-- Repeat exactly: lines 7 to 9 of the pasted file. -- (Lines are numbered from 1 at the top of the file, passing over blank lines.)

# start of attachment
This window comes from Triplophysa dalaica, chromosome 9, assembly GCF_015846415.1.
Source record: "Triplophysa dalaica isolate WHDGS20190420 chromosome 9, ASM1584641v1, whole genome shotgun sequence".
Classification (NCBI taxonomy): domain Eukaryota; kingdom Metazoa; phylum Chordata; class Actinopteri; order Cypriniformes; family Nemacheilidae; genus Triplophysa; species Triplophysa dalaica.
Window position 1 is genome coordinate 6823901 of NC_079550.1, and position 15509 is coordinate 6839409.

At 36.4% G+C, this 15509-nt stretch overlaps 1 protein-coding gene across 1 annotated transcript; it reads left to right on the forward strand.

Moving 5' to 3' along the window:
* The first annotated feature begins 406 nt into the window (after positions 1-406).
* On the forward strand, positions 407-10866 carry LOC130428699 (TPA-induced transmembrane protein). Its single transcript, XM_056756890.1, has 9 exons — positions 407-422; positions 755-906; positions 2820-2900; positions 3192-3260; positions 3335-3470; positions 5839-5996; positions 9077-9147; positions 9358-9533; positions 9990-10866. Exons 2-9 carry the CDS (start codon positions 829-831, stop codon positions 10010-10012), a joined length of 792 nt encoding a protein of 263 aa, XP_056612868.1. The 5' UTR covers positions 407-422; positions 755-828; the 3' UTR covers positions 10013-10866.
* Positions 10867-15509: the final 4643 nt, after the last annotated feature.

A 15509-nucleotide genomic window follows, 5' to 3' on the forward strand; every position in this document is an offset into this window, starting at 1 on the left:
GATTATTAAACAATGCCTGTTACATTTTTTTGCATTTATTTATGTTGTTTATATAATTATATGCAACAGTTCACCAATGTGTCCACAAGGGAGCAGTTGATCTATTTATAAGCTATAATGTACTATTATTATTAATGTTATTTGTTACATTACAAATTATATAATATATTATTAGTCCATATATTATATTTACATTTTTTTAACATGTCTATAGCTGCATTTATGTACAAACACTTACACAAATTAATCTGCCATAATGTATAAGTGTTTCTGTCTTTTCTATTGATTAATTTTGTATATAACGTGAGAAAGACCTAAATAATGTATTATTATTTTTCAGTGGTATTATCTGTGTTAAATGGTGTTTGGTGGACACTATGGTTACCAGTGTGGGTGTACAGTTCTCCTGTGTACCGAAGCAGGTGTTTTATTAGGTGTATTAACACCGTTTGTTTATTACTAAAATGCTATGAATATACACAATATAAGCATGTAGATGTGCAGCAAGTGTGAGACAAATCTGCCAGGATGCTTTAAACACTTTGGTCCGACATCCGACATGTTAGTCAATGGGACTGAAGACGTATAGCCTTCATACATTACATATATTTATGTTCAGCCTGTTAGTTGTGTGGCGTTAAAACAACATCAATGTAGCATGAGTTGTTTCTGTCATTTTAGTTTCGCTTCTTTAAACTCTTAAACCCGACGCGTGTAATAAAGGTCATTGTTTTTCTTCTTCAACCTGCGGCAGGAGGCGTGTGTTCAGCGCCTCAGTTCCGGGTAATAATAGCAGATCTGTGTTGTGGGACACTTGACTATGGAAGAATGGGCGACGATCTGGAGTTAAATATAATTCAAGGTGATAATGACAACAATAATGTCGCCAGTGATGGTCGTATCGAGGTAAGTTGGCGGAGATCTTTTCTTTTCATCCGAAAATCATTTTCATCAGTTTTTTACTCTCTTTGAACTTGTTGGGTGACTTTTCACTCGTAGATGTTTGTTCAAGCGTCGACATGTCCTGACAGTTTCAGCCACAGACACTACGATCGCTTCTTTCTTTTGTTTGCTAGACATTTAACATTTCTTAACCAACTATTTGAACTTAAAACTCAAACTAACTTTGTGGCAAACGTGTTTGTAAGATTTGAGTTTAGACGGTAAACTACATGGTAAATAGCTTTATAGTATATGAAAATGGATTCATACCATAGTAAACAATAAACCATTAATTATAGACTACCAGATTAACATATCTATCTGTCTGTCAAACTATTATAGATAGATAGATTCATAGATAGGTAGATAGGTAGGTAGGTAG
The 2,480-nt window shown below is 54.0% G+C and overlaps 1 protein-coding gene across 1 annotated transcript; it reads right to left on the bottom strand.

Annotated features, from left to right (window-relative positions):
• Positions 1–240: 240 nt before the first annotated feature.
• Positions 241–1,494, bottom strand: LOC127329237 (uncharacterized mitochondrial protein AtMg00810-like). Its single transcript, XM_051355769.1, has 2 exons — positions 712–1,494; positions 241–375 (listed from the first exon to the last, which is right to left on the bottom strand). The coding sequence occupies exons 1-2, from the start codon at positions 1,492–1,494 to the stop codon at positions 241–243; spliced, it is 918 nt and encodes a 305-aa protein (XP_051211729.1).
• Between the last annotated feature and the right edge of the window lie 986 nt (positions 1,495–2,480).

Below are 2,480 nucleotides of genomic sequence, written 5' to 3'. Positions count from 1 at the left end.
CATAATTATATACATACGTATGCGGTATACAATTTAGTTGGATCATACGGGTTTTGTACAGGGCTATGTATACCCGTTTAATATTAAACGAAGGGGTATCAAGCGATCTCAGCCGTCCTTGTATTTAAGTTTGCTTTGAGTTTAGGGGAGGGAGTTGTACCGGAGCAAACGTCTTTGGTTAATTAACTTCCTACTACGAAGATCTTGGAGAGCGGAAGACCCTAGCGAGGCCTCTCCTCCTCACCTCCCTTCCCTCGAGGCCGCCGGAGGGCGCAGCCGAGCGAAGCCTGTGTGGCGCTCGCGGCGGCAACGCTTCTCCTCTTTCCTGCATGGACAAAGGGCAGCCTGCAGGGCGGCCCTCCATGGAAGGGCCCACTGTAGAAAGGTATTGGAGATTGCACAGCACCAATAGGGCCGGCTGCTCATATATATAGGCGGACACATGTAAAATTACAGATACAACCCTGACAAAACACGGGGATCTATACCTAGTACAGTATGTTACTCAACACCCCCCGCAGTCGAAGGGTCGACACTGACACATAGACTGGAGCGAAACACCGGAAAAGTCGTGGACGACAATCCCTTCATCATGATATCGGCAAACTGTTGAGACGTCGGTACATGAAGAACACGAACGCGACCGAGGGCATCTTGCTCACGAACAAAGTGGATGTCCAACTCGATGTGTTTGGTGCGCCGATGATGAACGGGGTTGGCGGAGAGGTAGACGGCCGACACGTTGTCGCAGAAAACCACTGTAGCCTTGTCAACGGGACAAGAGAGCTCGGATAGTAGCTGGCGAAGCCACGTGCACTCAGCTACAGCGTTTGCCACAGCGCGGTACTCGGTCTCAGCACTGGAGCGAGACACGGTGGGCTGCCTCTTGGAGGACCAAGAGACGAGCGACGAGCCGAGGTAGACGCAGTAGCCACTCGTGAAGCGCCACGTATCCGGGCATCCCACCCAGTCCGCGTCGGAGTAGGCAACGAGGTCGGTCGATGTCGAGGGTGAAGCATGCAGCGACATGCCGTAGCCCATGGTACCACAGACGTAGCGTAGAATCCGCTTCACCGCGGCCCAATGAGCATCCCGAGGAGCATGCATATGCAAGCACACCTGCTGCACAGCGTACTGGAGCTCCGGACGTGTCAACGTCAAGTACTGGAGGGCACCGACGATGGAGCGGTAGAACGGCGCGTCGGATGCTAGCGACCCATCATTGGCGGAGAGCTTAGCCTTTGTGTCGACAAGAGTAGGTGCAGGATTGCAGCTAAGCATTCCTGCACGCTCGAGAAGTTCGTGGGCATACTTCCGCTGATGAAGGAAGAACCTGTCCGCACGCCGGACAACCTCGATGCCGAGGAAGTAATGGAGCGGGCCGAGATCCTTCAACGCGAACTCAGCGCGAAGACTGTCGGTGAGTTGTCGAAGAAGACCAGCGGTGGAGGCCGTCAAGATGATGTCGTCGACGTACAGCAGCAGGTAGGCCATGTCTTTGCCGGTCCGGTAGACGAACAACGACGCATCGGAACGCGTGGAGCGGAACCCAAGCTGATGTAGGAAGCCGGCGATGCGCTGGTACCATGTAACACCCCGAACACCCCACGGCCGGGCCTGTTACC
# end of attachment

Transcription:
* The first annotated feature begins 406 nt into the window (after positions 1-406).
* On the forward strand, positions 407-10866 carry LOC130428699 (TPA-induced transmembrane protein). Its single transcript, XM_056756890.1, has 9 exons — positions 407-422; positions 755-906; positions 2820-2900; positions 3192-3260; positions 3335-3470; positions 5839-5996; positions 9077-9147; positions 9358-9533; positions 9990-10866. Exons 2-9 carry the CDS (start codon positions 829-831, stop codon positions 10010-10012), a joined length of 792 nt encoding a protein of 263 aa, XP_056612868.1. The 5' UTR covers positions 407-422; positions 755-828; the 3' UTR covers positions 10013-10866.
* Positions 10867-15509: the final 4643 nt, after the last annotated feature.